A lot of folks are unsure what to do when it comes to purchasing a car, whether new or used. So let me answer a few of the questions left over from my most recent Web chat on car shopping (an archive can be found at www.washingtonpost.com):

QI am helping my grandmother look for a car. She is on a fixed income. She is looking for something around $15,000. Any suggestions? Would she be a good candidate to lease?

AFirst, there are many free resources you can use to help find a car. Try going to www.edmunds.com or www.cars.com. At both sites you will find a lot of information on cars in your grandmother's price range, both new and used. You can even search for cars being sold near you by typing in your Zip code. Now, as far as leasing, my advice is this: Don't let Grandma lease a car. Just think about what leasing is. It's renting a car for a long, long time. After the lease, then what? You have to purchase the car on which you have already paid thousands of dollars or lease again or buy another car. If your grandmother's income is limited, she is not a candidate for leasing. You've got $15,000 to spend. You should have no trouble finding a good, reliable used or new car.

I've never leased a car in my life, always bought new, with short-term loans or cash, and kept [the cars] a long time. However, I'm getting middle-aged convertible lust. I want to buy a Saab convertible. I'm not sure that I would want to own this car forever, but it sure would be fun for a while. Would a lease make sense in that situation? Does leasing ever make sense, economically?

Now, I always thought that with age comes wisdom. So if you have some sense, don't lease. Leasing may (and I do mean may) make sense economically if you get a tax break (and even then I'm not convinced it's smart). According to the Internal Revenue Service, if you use a car for business purposes, you are entitled to a tax deduction either for the standard mileage rate or the actual expenses for business use, such as gas, repairs, tires, insurance, registration fees, licenses, and lease payments. Since there is no deduction for middle-aged angst, buy the Saab if you can afford it and sell it when you no longer want it or you realize that you don't need a convertible to feel young.

When I bought my last new car, I used a [car-buying] service. For $300, they were able to secure for me the exact model, color, etc., of the car I wanted with $2,000 to $3,000 off the sticker price. I know I could have done the legwork myself, but I felt I easily received my money's worth. Isn't this, really, the best way to go car shopping?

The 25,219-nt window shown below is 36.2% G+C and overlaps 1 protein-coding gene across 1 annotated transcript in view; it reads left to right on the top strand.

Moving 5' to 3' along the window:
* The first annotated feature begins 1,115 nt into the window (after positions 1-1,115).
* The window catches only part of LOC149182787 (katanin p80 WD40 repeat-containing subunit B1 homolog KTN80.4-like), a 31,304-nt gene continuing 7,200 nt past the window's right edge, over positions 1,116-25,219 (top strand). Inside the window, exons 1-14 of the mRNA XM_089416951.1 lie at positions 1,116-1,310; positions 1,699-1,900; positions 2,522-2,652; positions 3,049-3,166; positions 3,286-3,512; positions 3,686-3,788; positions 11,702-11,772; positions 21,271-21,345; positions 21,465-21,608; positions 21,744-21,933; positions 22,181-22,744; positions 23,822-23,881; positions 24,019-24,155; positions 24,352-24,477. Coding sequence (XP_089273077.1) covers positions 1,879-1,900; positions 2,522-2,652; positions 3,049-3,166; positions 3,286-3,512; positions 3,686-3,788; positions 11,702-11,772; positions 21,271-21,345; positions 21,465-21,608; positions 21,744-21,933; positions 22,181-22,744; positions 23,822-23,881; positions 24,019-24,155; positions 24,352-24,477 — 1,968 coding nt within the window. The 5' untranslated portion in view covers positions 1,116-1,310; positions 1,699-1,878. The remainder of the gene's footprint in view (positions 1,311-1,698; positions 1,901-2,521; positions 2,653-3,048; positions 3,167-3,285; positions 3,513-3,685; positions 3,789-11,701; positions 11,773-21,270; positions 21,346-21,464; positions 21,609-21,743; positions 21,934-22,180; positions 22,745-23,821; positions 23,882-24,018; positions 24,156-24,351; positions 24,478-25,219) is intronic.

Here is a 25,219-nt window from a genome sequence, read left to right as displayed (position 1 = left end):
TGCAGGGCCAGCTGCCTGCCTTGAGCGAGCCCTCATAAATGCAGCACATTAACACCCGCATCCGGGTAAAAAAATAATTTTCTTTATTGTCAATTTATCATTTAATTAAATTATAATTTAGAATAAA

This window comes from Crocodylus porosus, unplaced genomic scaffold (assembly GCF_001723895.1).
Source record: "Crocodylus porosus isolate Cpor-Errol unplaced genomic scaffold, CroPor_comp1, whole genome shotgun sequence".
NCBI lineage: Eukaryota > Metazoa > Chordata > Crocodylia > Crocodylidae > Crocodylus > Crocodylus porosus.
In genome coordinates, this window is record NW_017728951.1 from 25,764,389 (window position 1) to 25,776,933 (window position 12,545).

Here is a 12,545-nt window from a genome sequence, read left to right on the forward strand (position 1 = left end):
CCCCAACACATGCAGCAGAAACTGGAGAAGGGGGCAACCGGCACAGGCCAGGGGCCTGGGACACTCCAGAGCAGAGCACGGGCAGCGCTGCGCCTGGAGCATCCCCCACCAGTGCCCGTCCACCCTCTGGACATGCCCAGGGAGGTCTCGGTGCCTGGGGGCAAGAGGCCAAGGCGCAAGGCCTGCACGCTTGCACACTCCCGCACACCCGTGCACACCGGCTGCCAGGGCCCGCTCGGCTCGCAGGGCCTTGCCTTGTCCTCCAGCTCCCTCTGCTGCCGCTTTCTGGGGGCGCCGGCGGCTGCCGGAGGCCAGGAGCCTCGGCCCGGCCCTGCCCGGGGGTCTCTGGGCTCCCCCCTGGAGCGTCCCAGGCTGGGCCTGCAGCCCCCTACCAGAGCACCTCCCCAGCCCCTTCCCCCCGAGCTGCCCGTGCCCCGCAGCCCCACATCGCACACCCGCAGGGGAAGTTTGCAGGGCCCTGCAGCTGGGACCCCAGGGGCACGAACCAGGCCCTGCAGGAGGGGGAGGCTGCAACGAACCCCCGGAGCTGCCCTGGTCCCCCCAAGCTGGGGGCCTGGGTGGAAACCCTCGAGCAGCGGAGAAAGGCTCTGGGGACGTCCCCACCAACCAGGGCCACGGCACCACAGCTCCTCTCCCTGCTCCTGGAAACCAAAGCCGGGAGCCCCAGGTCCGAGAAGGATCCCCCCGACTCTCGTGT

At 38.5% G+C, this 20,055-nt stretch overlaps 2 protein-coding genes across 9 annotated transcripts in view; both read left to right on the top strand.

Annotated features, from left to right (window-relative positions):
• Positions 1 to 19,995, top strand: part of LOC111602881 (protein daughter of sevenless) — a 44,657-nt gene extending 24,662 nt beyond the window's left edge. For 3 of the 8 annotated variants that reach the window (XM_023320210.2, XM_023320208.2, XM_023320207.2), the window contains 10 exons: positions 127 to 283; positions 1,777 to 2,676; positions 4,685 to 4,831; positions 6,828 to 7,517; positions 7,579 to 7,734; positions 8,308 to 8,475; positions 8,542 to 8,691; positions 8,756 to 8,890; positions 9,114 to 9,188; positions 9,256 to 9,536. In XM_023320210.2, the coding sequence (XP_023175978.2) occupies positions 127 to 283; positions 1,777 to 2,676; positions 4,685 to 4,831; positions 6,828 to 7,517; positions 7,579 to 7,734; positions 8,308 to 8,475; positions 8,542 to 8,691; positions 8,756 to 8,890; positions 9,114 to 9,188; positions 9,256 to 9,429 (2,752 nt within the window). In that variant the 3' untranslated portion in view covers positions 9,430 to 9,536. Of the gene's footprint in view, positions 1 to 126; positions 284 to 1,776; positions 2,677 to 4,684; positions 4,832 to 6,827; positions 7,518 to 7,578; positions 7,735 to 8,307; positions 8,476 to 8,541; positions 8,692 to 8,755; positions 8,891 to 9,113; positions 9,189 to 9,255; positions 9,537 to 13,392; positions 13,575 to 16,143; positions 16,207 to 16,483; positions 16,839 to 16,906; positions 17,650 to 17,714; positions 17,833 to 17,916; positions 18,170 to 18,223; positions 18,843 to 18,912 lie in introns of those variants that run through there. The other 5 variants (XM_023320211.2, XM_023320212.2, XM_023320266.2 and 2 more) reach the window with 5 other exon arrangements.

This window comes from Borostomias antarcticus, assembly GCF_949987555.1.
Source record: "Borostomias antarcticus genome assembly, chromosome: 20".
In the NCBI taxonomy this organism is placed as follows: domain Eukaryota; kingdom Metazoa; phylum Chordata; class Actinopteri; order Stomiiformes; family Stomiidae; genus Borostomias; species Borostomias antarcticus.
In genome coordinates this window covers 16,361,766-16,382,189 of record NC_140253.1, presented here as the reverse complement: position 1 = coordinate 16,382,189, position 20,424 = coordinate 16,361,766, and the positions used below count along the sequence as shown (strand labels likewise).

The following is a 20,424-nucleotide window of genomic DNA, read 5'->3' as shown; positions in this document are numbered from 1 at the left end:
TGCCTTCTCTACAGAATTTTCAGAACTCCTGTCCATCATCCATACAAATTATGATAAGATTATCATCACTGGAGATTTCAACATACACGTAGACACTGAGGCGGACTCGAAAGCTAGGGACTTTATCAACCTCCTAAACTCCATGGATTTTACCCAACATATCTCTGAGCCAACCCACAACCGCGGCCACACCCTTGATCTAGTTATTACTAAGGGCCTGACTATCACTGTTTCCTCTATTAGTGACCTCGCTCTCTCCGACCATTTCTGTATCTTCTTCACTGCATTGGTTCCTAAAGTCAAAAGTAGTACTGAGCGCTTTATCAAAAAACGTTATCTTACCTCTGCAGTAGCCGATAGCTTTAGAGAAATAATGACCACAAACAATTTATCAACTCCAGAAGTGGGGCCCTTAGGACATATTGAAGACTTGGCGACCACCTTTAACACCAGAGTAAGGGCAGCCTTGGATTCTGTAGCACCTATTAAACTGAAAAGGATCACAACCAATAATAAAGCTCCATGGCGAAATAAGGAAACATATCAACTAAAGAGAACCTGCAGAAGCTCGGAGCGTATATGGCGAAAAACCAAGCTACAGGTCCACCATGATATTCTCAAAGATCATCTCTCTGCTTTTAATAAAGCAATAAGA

I wouldn't say it's the "best" way, but just another way to ensure you get a good deal on a car. I think such services are worth the money for people who just don't want the hassle of negotiating for a car.

When I see an ad in the paper for a car that seems fair, I go to the dealership, and they say it was only for the one car whose stock number was listed in the ad. How can I get a dealer to start dealing with me on a similarly equipped car at that same low price that they used to lure you in?

First, we all know this is an old trick. So, then, what do you do? Have a backup plan. You have to be prepared to negotiate. Be sure to research pricing, incentives and financing on the car you want before you go to the dealership. If you can't get the deal you want, walk.

Is it illegal to deduct home equity loan interest when doing taxes if that money is not used for home improvement but for buying a car?

A lot of people pull out equity from their home to pay off or buy a car. The theory is that since home equity rates are so low, they can get a car and a tax deduction. I always caution people about putting their home in jeopardy to pay off credit card debt, or in this case to buy a car. However, the fact is that as long as the loan is secured by the residence and you are not over the home equity limit (a maximum of $100,000, or $50,000 if married filing separately), you can deduct that interest no matter what the proceeds were used for, according to a spokesman for the IRS.

Michelle Singletary discusses personal finance Tuesdays on NPR's "Day to Day" program and online at www.npr.org. Readers can write to her in care of The Washington Post, 1150 15th St. NW, Washington, D.C. 20071 or send e-mail to singletarym@washpost.com.